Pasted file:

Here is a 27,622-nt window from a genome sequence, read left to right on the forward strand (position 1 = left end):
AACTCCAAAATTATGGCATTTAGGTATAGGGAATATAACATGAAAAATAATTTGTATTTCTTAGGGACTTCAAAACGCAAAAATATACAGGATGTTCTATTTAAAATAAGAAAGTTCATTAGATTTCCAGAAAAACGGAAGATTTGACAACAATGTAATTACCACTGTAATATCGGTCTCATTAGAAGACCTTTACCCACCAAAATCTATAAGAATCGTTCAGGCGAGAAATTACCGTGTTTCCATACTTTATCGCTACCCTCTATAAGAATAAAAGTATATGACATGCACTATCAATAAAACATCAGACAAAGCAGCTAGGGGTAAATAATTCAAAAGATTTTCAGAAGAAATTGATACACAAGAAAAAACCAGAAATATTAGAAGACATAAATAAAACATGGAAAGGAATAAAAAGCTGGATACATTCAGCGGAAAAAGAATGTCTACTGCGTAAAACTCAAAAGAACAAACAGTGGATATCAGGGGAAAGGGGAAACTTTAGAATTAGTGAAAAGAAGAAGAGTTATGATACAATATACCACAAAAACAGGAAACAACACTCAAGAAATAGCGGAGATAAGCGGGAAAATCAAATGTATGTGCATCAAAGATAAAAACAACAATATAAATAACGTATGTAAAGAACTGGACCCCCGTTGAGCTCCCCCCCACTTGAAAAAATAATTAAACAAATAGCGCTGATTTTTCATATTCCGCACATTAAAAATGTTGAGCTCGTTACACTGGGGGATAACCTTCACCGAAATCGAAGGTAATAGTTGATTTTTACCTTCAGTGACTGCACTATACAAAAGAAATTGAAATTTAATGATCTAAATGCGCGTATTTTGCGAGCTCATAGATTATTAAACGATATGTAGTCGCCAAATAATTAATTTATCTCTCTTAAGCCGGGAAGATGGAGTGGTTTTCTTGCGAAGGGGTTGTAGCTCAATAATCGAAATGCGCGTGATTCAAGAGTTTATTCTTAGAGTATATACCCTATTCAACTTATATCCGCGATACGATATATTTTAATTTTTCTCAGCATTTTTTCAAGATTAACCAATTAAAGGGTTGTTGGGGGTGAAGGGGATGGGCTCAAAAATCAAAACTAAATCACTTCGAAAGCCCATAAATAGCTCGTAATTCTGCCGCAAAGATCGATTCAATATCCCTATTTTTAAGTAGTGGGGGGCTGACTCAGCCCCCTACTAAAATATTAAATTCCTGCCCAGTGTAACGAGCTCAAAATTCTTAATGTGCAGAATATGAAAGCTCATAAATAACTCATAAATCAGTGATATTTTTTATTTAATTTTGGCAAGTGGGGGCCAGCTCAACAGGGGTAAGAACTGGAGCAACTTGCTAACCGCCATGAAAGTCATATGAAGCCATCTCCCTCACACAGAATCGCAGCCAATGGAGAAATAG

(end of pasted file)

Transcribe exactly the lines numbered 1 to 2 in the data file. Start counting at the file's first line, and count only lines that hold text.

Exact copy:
Here is a 27,622-nt window from a genome sequence, read left to right on the forward strand (position 1 = left end):
AACTCCAAAATTATGGCATTTAGGTATAGGGAATATAACATGAAAAATAATTTGTATTTCTTAGGGACTTCAAAACGCAAAAATATACAGGATGTTCTATTTAAAATAAGAAAGTTCATTAGATTTCCAGAAAAACGGAAGATTTGACAACAATGTAATTACCACTGTAATATCGGTCTCATTAGAAGACCTTTACCCACCAAAATCTATAAGAATCGTTCAGGCGAGAAATTACCGTGTTTCCATACTTTATCGCTACCCTCTATAAGAATAAAAGTATATGACATGCACTATCAATAAAACATCAGACAAAGCAGCTAGGGGTAAATAATTCAAAAGATTTTCAGAAGAAATTGATACACAAGAAAAAACCAGAAATATTAGAAGACATAAATAAAACATGGAAAGGAATAAAAAGCTGGATACATTCAGCGGAAAAAGAATGTCTACTGCGTAAAACTCAAAAGAACAAACAGTGGATATCAGGGGAAAGGGGAAACTTTAGAATTAGTGAAAAGAAGAAGAGTTATGATACAATATACCACAAAAACAGGAAACAACACTCAAGAAATAGCGGAGATAAGCGGGAAAATCAAATGTATGTGCATCAAAGATAAAAACAACAATATAAATAACGTATGTAAAGAACTGGACCCCCGTTGAGCTCCCCCCCACTTGAAAAAATAATTAAACAAATAGCGCTGATTTTTCATATTCCGCACATTAAAAATGTTGAGCTCGTTACACTGGGGGATAACCTTCACCGAAATCGAAGGTAATAGTTGATTTTTACCTTCAGTGACTGCACTATACAAAAGAAATTGAAATTTAATGATCTAAATGCGCGTATTTTGCGAGCTCATAGATTATTAAACGATATGTAGTCGCCAAATAATTAATTTATCTCTCTTAAGCCGGGAAGATGGAGTGGTTTTCTTGCGAAGGGGTTGTAGCTCAATAATCGAAATGCGCGTGATTCAAGAGTTTATTCTTAGAGTATATACCCTATTCAACTTATATCCGCGATACGATATATTTTAATTTTTCTCAGCATTTTTTCAAGATTAACCAATTAAAGGGTTGTTGGGGGTGAAGGGGATGGGCTCAAAAATCAAAACTAAATCACTTCGAAAGCCCATAAATAGCTCGTAATTCTGCCGCAAAGATCGATTCAATATCCCTATTTTTAAGTAGTGGGGGGCTGACTCAGCCCCCTACTAAAATATTAAATTCCTGCCCAGTGTAACGAGCTCAAAATTCTTAATGTGCAGAATATGAAAGCTCATAAATAACTCATAAATCAGTGATATTTTTTATTTAATTTTGGCAAGTGGGGGCCAGCTCAACAGGGGTAAGAACTGGAGCAACTTGCTAACCGCCATGAAAGTCATATGAAGCCATCTCCCTCACACAGAATCGCAGCCAATGGAGAAATAG